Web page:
About a month ago, my daycare provider notified me that we were dangerously low on diapers. After six months of reluctantly buying pull-ups – hoping that Lucia will finally get on the potty-training bandwagon – I threw my hands up in the air and bought two more boxes of Dora the Explorer pink floral pull-ups. I secretly hoped that these overpriced girly potty catchers would inspire her to put on her “big girl” panties and start using the toilet.
It was two days after the restock that Lucia decided (on her own) that this was the day that she will forever wear panties. And not just on weekends, or at daycare –even at night! Goodbye Dora pull-ups, hello washable, affordable cloth panties. And was it Dora that inspired her to become a big girl and jump on the potty train? No, it was the school bus that we saw everyday as I dropped her off at daycare. She wanted to be a big girl and ride that big yellow bus, which made this Momma especially proud.
And while my little girl still loves dressing up in princess play clothes, it makes me a little bit excited that she’s not yet influenced by the gender specific themes and colors. Or maybe she’s too young to even notice.
As marketing professionals, we ourselves are pressured to use gender-specific colors appropriately. After raising a little girl for the past two-and-a-half years, I’m generally sick of seeing everything related to girls in pink. From pink Legos to pink dollhouses, it’s everywhere. And don’t even get me started on the array of pink Barbie products.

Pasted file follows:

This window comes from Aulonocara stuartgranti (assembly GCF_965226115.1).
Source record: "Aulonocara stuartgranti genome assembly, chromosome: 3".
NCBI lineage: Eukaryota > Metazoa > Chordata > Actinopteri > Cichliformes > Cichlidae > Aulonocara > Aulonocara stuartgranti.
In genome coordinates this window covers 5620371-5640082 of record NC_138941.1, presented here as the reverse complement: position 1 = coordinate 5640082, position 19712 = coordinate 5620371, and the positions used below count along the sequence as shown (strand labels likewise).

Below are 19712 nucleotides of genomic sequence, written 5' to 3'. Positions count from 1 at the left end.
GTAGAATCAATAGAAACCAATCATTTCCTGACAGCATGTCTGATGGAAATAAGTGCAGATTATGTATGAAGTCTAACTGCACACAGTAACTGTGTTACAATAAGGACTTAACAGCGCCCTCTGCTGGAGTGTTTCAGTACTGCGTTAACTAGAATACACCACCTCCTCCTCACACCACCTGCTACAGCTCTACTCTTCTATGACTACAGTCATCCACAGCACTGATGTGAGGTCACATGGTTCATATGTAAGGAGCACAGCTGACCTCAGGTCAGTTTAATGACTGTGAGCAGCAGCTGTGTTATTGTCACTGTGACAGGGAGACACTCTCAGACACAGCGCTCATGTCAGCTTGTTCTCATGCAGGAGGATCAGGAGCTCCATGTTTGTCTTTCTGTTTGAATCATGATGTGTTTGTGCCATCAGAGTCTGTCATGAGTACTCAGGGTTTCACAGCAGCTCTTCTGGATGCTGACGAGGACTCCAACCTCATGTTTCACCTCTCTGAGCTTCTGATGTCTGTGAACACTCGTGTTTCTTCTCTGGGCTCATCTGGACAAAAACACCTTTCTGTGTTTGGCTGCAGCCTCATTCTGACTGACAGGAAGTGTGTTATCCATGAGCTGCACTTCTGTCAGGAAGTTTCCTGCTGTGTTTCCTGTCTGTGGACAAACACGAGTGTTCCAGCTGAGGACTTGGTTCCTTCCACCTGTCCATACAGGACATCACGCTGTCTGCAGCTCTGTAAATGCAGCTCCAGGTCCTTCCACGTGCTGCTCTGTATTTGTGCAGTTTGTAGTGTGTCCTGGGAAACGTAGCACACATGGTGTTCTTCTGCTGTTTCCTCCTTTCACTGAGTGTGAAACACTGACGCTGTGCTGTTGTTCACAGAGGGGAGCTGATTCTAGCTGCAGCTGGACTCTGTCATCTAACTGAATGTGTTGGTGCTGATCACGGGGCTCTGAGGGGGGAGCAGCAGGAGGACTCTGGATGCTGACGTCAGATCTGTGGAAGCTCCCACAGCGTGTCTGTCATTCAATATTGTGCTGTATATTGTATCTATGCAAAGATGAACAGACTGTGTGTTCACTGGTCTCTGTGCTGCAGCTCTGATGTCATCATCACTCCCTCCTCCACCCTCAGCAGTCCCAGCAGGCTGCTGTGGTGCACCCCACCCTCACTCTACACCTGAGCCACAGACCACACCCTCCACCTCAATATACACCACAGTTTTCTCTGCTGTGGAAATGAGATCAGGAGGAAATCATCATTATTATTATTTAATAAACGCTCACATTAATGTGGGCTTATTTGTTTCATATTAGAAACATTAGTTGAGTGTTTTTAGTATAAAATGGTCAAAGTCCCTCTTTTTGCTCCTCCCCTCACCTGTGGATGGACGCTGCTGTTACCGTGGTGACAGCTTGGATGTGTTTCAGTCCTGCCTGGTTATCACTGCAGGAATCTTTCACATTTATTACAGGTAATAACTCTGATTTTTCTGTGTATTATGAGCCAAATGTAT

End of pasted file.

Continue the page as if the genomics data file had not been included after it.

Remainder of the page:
I encourage Creatives in our field to take it a step further the next time they design packaging or brand a website targeting children. Because if not, what we find ourselves doing is branding our kids. Which is only the first step in telling them “what they should be.” And before we know it, our girls will be wearing pink high heels and puking in the basement toilet in hopes to aspire to anything close to society’s ideal beauty of a Barbie doll.
“Pay attention, 2014 Mad Men: This little girl is holding a LEGO set. The LEGOs are not pink or “made for girls.” She isn’t even wearing pink. The copy is about “younger children” who “build for fun.” Not just “girls” who build. ALL KIDS.” – The Huffington Post by Jessica Samakow
Maybe I’m being a bit too dramatic. Believe me when I say I’ve been guilty of falling into this girl brand trap more than once. Maybe deep down I just want to see an array of colors as I walk down the Target toy aisle – the colors we’ve brushed to the side in our kid-branding madness. Give me some shades of yellow, green and purple for a change. Lets open our color palette! Designers, consumers – who’s with me?
Some of you are aware that my husband and I are expecting another little one this July. Well, this time, surprise – it’s a boy! And before anyone starts sending gifts of blue and camouflage – which we will happily accept – just understand that someday he will certainly be sporting Lucia’s leftover Dora the Explorer pink floral pull-ups. Because what’s good for the goose is good for the gander.